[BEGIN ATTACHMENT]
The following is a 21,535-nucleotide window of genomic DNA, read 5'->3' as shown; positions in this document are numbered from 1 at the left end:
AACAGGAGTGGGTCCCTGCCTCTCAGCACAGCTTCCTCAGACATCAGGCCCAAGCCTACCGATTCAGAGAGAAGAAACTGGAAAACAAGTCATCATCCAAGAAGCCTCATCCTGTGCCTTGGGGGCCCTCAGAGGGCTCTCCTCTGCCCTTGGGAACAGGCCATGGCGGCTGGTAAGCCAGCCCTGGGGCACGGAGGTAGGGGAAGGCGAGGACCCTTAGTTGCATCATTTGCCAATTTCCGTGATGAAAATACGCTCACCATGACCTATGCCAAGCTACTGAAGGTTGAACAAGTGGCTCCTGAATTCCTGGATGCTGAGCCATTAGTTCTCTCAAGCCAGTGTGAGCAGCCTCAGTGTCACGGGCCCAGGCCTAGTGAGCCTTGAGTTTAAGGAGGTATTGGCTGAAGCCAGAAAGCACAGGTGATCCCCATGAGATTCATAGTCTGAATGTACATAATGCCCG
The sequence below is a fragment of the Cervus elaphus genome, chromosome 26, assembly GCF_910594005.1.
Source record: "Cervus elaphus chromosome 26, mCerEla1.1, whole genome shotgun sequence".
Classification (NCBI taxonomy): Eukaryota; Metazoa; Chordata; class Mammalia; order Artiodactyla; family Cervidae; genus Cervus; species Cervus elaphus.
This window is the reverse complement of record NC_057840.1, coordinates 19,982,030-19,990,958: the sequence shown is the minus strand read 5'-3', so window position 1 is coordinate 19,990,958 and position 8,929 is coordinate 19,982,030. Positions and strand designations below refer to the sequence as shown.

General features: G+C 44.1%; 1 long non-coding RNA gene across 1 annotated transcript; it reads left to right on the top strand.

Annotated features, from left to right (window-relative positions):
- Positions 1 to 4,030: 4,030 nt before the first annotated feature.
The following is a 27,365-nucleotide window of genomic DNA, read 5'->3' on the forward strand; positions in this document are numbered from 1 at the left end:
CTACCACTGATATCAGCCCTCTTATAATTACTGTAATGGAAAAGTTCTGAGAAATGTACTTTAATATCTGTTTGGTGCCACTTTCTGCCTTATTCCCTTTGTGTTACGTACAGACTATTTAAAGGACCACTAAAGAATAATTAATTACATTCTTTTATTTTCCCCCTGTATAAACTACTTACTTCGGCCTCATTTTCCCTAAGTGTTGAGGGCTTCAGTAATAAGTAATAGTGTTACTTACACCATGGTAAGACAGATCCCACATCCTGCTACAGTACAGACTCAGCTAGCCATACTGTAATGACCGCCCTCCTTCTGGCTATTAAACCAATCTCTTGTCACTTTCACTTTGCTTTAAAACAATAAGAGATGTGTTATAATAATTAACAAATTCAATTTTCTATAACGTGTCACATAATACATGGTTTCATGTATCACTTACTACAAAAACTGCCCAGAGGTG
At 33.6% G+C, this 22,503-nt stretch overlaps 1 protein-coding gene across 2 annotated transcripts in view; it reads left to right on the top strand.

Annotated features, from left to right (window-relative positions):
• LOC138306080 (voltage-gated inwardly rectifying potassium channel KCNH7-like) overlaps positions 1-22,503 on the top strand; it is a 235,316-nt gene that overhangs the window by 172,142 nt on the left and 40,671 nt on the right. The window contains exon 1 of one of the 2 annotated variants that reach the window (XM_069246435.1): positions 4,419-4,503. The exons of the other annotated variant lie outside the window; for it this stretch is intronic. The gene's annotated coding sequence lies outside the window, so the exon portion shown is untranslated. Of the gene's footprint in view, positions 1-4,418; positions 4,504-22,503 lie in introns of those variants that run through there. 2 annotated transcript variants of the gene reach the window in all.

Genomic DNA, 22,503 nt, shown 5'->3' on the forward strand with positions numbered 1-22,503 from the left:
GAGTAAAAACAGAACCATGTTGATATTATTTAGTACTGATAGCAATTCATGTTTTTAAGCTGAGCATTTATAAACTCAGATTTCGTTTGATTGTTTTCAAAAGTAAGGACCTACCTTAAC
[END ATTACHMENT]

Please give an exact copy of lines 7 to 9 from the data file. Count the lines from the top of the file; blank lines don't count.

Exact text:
General features: G+C 44.1%; 1 long non-coding RNA gene across 1 annotated transcript; it reads left to right on the top strand.

Annotated features, from left to right (window-relative positions):
- Positions 1 to 4,030: 4,030 nt before the first annotated feature.